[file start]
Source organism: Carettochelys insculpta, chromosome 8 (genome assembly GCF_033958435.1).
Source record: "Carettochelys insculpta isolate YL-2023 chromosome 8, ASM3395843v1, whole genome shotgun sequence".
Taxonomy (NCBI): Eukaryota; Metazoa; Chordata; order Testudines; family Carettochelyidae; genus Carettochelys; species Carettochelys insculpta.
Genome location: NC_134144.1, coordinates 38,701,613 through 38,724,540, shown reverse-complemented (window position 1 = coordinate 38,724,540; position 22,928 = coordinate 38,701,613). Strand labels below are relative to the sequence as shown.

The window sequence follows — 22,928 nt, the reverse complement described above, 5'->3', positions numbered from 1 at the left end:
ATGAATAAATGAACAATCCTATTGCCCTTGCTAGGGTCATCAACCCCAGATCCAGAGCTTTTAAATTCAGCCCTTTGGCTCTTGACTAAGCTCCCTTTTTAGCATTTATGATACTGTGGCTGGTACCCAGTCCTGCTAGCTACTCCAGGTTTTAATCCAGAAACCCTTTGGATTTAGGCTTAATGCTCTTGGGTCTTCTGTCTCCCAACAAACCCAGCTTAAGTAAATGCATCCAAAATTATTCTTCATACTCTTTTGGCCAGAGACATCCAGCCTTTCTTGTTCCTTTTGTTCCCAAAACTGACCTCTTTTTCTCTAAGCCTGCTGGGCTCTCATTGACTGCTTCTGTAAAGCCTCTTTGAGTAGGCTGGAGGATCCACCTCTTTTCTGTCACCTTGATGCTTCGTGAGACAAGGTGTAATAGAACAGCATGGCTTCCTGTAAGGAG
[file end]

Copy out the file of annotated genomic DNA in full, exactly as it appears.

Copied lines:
Source organism: Carettochelys insculpta, chromosome 8 (genome assembly GCF_033958435.1).
Source record: "Carettochelys insculpta isolate YL-2023 chromosome 8, ASM3395843v1, whole genome shotgun sequence".
Taxonomy (NCBI): Eukaryota; Metazoa; Chordata; order Testudines; family Carettochelyidae; genus Carettochelys; species Carettochelys insculpta.
Genome location: NC_134144.1, coordinates 38,701,613 through 38,724,540, shown reverse-complemented (window position 1 = coordinate 38,724,540; position 22,928 = coordinate 38,701,613). Strand labels below are relative to the sequence as shown.

The window sequence follows — 22,928 nt, the reverse complement described above, 5'->3', positions numbered from 1 at the left end:
ATGAATAAATGAACAATCCTATTGCCCTTGCTAGGGTCATCAACCCCAGATCCAGAGCTTTTAAATTCAGCCCTTTGGCTCTTGACTAAGCTCCCTTTTTAGCATTTATGATACTGTGGCTGGTACCCAGTCCTGCTAGCTACTCCAGGTTTTAATCCAGAAACCCTTTGGATTTAGGCTTAATGCTCTTGGGTCTTCTGTCTCCCAACAAACCCAGCTTAAGTAAATGCATCCAAAATTATTCTTCATACTCTTTTGGCCAGAGACATCCAGCCTTTCTTGTTCCTTTTGTTCCCAAAACTGACCTCTTTTTCTCTAAGCCTGCTGGGCTCTCATTGACTGCTTCTGTAAAGCCTCTTTGAGTAGGCTGGAGGATCCACCTCTTTTCTGTCACCTTGATGCTTCGTGAGACAAGGTGTAATAGAACAGCATGGCTTCCTGTAAGGAG